If the Food Network has taught me one thing, it’s that how you plate a meal matters almost as much as what you’re serving.
So here are some ideas of other ways to slice, dice, and rearrange the mathematics currently taught in high schools. (And hey, maybe we’ll want to switch out an ingredient here or there, too.)
I’ll lay out four proposals.
This is an approach with a simple goal: Make Math Useful.
You’d begin with a condensed version of the Geometry/Algebra sequence (Mathematical Reasoning). We’d cut some of the dregs (compass-and-ruler constructions, circle theorems, conic sections, fussy technical proofs). Instead, you’d do a semester of geometric proof, focusing on the greatest hits, and a semester of algebra, focusing on expressing linear relationships.
Then, we’d get a year of probability and statistics (Data Mathematics). You’d learn about randomness, standard deviation, conditional probability, p-value, and how to build a spreadsheet. All that tasty, jobs-y goodness.
For junior year, you’d get a course that covers some traditional content (functions, graphing skills, exponential growth, derivatives) but with a focus on financial and economic applications (Financial Mathematics). How does interest work? How does debt work? Emphasizing the real-world relevance of these ideas wouldn’t have to undercut their theoretical beauty; rather, it would add to it.
And finally, you’d get a course in slightly more advanced topics relevant to the digital age (Computer Mathematics): first-order logic; expressing transformations with position vectors and matrices; binary; writing and understanding algorithms.
Yes, we lose some stuff. (Goodbye, arcsecant—and good riddance!) We even lose some good stuff. (I love teaching about limits in depth, but there’s no space for it here.) But I think we gain in coherence and purpose. Instead of organizing the curriculum around traditional divisions within mathematics, we organize them around goals that make actual sense for actual students.
Or does it worry you to blur the historic boundaries between subfields? Well, if traditional disciplinary structure is your thing, then you might go for…
Our second proposal:
Personally, I’d be jazzed to teach any of these courses.
But perhaps you’re not. Perhaps you’re a dreary Eeyore soul, and you’ve observed that this is a forbiddingly large number of different classes for a high school to teach.
Well, you conservative stickler, here’s a menu for you.
Our third proposal:
Wait—isn’t this what we have now?
More or less, yeah. But I’m picturing one big change.
Currently, there are two years of AP Calculus available. Lots of students take the first one as juniors, and the second as seniors, meaning that half of their high school math time is spent on calculus.
This stuns and baffles the Brits I teach with. They approach calculus very differently, scattering it throughout 11th and 12th grade. (You might even encounter easy bits of differentiation in 9th and 10th.) Some topics get cut entirely—for example, they never really tackle limits, and frankly, they don’t seem to miss them.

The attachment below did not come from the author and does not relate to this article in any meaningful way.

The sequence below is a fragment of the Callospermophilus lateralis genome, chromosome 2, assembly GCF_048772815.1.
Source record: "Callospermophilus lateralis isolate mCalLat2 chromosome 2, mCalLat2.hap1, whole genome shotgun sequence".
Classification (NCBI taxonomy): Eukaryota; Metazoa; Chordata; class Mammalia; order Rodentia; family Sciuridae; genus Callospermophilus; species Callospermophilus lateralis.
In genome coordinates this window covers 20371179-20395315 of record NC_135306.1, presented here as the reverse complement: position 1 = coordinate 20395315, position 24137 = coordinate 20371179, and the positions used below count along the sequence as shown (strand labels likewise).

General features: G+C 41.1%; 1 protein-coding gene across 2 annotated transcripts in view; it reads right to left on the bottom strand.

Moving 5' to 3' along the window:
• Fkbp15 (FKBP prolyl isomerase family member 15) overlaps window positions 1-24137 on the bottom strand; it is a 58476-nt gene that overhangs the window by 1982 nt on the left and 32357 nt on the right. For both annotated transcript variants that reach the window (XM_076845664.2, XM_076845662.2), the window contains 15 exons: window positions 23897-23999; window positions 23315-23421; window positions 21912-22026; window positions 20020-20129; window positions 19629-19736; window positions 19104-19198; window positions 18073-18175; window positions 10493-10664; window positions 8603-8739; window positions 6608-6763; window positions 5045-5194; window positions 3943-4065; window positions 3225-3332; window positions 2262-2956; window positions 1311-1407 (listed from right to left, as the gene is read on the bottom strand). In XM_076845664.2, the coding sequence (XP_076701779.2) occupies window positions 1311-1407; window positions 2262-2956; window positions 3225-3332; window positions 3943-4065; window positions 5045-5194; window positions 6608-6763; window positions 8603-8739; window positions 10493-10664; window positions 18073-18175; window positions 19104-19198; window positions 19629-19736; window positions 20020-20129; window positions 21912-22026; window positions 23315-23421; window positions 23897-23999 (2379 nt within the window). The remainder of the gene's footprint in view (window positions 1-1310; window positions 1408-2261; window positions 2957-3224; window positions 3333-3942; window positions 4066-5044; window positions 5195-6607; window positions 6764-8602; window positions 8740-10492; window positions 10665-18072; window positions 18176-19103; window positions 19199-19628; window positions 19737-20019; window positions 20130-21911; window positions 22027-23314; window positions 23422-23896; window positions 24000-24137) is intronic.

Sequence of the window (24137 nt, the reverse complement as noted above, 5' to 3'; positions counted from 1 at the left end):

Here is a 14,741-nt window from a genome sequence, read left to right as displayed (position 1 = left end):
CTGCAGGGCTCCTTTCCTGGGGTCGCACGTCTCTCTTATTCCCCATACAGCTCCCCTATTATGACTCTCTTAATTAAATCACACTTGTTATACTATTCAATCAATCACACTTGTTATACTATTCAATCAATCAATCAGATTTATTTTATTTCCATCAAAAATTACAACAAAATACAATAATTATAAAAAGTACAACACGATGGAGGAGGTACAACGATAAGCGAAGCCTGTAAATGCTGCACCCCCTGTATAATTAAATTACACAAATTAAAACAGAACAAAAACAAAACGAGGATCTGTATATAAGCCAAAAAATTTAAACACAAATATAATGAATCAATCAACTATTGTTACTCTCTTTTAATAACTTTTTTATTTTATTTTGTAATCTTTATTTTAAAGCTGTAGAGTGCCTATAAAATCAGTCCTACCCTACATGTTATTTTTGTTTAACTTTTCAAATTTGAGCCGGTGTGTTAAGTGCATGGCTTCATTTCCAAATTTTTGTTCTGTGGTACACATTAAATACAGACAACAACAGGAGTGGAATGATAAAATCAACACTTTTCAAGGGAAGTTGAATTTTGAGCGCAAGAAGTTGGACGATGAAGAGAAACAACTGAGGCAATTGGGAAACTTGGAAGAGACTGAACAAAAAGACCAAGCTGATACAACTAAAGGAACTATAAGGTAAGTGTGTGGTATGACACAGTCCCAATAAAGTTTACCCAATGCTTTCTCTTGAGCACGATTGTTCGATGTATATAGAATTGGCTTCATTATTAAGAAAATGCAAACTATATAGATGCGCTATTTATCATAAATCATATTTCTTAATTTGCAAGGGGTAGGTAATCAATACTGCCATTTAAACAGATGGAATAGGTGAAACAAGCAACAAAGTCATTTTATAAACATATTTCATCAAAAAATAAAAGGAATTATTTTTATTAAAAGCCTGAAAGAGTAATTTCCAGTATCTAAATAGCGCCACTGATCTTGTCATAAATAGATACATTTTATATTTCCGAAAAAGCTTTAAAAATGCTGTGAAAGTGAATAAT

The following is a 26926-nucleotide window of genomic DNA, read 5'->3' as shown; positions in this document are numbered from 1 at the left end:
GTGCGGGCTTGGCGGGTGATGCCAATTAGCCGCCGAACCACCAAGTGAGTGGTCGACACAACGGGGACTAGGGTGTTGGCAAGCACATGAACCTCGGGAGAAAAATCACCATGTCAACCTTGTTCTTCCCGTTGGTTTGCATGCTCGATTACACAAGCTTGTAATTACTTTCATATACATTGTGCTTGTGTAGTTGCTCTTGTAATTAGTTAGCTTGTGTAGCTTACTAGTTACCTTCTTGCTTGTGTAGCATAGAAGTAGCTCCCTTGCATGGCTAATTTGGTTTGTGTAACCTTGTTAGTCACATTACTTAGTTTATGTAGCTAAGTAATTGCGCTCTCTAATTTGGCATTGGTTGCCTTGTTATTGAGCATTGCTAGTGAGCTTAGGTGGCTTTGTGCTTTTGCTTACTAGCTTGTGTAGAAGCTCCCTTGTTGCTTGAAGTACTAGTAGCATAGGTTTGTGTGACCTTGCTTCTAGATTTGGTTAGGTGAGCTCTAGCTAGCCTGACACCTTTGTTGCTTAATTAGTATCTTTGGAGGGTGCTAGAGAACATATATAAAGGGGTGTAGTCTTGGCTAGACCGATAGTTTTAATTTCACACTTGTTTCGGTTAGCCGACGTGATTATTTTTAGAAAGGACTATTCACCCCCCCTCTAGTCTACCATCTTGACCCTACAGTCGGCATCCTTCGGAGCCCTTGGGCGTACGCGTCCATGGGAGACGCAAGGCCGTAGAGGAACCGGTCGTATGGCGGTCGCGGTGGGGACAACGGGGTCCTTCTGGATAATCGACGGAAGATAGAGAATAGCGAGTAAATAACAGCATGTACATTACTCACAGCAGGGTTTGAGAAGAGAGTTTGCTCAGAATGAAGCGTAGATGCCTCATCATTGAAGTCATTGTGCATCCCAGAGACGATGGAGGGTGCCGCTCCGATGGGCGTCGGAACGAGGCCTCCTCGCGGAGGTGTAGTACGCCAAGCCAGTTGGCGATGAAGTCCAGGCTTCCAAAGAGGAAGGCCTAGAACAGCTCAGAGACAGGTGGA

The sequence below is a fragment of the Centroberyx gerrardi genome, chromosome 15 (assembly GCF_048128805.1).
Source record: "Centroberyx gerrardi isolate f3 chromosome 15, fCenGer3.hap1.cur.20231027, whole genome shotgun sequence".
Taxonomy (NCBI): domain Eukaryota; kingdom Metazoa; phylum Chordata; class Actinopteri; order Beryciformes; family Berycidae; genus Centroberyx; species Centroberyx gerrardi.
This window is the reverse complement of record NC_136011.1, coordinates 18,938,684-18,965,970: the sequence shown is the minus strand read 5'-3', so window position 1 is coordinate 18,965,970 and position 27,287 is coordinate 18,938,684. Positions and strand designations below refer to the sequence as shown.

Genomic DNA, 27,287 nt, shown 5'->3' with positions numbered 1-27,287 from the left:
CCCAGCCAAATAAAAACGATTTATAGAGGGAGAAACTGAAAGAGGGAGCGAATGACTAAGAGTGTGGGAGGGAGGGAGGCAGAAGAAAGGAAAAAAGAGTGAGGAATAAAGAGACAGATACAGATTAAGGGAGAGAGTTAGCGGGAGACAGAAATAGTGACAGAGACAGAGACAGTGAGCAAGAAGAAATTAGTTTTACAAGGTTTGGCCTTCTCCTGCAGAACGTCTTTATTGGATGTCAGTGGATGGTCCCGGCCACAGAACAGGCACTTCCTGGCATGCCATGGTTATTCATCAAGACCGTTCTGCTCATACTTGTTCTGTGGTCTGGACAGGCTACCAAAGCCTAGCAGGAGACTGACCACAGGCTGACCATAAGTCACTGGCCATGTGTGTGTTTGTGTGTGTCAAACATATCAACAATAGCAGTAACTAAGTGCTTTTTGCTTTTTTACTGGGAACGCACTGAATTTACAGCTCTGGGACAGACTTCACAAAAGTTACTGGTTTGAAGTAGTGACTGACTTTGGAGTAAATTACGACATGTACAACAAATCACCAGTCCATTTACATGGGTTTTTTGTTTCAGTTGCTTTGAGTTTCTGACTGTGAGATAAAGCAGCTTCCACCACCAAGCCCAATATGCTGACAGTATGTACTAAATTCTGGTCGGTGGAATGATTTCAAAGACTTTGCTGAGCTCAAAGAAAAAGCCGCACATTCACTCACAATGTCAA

So my suggestion: ditch the second year of calculus.
This requires some cutting (goodbye, partial fractions and trig substitution). So why is it worth it?
Because ambitious college-bound students would still want two years of AP mathematics. And, without the impressive two years of calculus on the table, they’d turn to the alternative, a course that’s useful for citizenship and which everyone should probably be taking anyway:
Of course, if this modest proposal is too stodgy and incremental to get your blood flowing, I’ve got one final suggestion.
The fourth proposal:
Teachers like me urge each other to think in terms of verbs. “Education is not about helping them know stuff,” we say. “It’s about helping them do stuff.”
So let’s make the “doing” central.
Begin with lots of modeling activities. Explore how proportions, linear relationships, and trig ratios can help us express a whole host of real-world relationships. Do three-acts. Build inclinometers. Go wild.
Then, in 10th grade, hit the disciplinary core of mathematics: proof. Build systematically from Euclid’s axioms (the roots of geometry) all the way to subtle proofs about planar figures and Platonic solids (the canopy of geometry). Hit up algebraic classics, too—the proof that root-2 is irrational, and that the primes never end. Get kids arguing, justifying, deploying logic.
Next, in 11th grade, dive into the hot topic in mathematics: statistical analysis. The focus here is on describing the messy, multifaceted world we live in. How can probability capture the breadth of possibilities in life? How can statistics tease apart true claims from spurious ones?
Finally, in 12th grade, reconquer the terrain where mathematics education currently spends most of its time: calculation. Explore the rules of calculus, contrasting the systematic completeness of differentiation rules with the scattershot, ad hoc methods that integration allows. Don’t just carry out algorithms; master the idea of an “algorithm” itself. Investigate numerical techniques like Newton’s Method. Write computer programs to execute rote steps so you don’t have to do it yourself.
Would any of my ideas be strictly better than the existing status quo? Maybe, maybe not. As I’ve written before, the devil’s in the details.
But it’s always fun to imagine a new recipe.